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Things I Learned This Weekend You Need To Know

Hi folks. Today’s blog comes on the heels of this past weekend’s Advanced Graston Technique Course. Much of what I learned I had been doing intuitively since Bastic Graston certification, but I did learn some nuggets of health wisdom that I want to share. Here are some highlights:

•Common tendon injuries, like achilles tendonitis, lateral epicondylitis (tennis elbow), medial epicondylitis (golfer’s elbow), and others are often (almost always) NOT inflammatory. So, stop using the term -itis. We’ve actually known this for years, but I’m reinforcing the knowledge now. Better terminology is -opathy, like achilles tendinopathy. Microscopic evaluation of these injures tendons does not reveal inflammation. And, in turn, we also know how these injuries heal. Most of these injures occur where the tendon attaches to bone. The sprain/tearing of the tendon is painful! In order for the body to heal, specialized cells known as fibroblasts need to repair the tendon and tendinous-periosteal areas. Unfortunately, the body tends to do this messy, rendering you with scar tissue and incomplete healing. Fortunately, Graston Technique instruments will stimulate recreation of the healing process by stimulating fibroblastic activity to help guide you through the process from inflammation, remodeling and ultimately complete repair. Further, by applying “Cold Laser” or Low Level Laser Therapy we ensure that the repairing tendon is as scar tissue-free and clean as possible.

•Another important topic was “why” these injuries occur in the first place. Obvious answers include repetitive use of the tendon. Typing, smart-phone use, gardening tools are easy culprits. Other causes can be much more involved and complicated though. For example, achilles tendinopathy can often be traced back to poor mechanics of the foot and ankle. Fallen arches of the foot can lead to excessive stress on the knee and hip joints. As a result, hip and leg muscles get overworked and stressed causing fascial tightness down the back of the leg, culminating in a tightness and eventual strain/tear of the achilles. So, in order to treat these injuries we need to think bigger than just Graston Technique and Laser and Exercise for the achilles. We need to consider an orthotic for the foot and further muscle and joint care for the hip.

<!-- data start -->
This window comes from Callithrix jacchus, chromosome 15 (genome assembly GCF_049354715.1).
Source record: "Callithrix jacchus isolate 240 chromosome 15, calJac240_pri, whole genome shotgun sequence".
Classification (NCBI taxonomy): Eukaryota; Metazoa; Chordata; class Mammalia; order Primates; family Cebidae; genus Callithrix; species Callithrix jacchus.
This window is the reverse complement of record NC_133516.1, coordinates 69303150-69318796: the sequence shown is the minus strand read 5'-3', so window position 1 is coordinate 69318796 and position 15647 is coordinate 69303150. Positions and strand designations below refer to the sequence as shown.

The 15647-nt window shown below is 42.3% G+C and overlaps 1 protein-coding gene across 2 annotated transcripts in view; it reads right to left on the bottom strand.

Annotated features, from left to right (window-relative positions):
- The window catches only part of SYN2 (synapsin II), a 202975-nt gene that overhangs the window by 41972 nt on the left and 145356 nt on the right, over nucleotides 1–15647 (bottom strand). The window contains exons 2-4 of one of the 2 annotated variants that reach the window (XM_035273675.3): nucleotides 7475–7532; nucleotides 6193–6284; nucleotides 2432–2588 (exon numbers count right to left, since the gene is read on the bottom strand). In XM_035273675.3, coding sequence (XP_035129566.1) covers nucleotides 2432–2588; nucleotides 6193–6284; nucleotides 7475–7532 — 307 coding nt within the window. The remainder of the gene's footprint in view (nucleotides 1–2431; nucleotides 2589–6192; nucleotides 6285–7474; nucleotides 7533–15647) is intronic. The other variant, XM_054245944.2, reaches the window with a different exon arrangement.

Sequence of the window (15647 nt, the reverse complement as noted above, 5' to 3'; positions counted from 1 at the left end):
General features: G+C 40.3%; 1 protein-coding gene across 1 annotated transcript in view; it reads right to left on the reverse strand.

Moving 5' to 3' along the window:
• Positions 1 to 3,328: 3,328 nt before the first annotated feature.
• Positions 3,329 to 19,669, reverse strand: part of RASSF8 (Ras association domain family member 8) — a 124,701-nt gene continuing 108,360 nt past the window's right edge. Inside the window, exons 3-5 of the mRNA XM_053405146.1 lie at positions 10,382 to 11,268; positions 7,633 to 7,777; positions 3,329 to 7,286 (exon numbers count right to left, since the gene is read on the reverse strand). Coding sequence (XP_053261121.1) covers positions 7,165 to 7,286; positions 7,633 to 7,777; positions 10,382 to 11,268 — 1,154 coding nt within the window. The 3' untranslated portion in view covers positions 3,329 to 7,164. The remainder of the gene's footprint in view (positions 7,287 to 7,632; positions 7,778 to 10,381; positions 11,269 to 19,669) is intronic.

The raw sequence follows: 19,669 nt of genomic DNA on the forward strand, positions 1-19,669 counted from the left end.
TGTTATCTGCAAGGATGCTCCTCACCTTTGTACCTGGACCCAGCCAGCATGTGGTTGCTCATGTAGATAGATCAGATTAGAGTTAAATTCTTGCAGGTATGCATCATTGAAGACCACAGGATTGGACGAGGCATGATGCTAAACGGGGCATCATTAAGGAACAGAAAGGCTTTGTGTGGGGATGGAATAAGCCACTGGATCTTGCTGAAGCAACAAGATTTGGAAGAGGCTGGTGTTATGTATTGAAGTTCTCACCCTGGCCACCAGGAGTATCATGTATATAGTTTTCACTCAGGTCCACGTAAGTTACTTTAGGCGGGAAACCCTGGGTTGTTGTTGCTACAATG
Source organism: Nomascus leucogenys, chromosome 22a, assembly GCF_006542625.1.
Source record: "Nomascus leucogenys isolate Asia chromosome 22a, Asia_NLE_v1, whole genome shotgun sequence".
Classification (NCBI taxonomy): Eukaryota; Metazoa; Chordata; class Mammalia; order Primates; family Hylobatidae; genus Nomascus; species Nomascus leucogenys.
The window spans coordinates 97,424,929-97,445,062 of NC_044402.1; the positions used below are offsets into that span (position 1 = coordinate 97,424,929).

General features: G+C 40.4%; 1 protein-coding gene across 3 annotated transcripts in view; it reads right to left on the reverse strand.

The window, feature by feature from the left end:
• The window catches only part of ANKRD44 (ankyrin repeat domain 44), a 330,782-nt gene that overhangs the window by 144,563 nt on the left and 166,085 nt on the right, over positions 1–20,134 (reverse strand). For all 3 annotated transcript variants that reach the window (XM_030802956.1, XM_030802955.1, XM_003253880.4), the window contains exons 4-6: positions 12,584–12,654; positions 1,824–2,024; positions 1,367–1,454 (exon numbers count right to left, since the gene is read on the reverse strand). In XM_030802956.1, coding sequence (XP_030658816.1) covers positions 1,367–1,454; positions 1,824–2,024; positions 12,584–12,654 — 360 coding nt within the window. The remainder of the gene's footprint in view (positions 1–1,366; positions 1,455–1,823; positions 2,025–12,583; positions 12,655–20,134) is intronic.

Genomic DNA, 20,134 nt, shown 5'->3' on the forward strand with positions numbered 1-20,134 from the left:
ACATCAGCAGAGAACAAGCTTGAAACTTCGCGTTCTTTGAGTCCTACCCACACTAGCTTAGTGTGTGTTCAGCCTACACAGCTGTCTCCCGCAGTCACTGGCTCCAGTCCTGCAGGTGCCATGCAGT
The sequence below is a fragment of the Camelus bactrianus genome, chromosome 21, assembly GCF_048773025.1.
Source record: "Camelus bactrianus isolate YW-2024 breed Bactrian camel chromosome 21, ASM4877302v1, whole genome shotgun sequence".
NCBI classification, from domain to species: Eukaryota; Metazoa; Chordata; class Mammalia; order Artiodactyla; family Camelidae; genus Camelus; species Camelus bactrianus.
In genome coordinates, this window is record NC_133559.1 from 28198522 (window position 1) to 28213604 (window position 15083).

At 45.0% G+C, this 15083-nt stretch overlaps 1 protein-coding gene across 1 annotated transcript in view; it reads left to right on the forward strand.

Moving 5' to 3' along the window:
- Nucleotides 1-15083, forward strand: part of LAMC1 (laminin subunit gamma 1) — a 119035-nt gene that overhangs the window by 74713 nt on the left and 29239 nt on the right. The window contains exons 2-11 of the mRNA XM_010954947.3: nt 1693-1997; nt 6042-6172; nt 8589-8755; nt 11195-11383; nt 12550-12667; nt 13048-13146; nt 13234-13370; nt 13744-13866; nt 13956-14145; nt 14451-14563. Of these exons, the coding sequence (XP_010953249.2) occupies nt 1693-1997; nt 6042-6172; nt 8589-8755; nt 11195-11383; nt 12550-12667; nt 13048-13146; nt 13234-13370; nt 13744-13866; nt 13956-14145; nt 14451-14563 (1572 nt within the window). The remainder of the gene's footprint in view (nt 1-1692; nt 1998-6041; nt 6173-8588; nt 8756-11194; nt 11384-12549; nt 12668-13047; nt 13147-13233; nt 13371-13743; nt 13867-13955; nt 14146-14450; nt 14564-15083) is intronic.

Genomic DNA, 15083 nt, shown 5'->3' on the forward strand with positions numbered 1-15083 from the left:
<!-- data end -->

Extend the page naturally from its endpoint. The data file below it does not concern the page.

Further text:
•A great tip for treating these tendon injuries included the idea of “eccentric-loading” of the tendon during treatment and exercise. And, most importantly, we want to avoid “concentric-loading” of the tendon. So, an example includes the toe-raises we do to strengthen the achilles. At the beginning of rehab, we want to avoid the toe raise portion. Instead, we only want to focus on the lengthening portion as the heel drops down and below the level of the stair you’re doing the exercise on. The eccentric contraction improves the tissue strength and avoids the painful concentric contraction (the actual toe raise). This concept is applied to the treatment phase with Graston instruments as well.

I learned a lot more … will share in future posts. Today’s take home message: If you have tennis elbow, golfer’s elbow, or achilles tendonopathy, please come in to see me ASAP.

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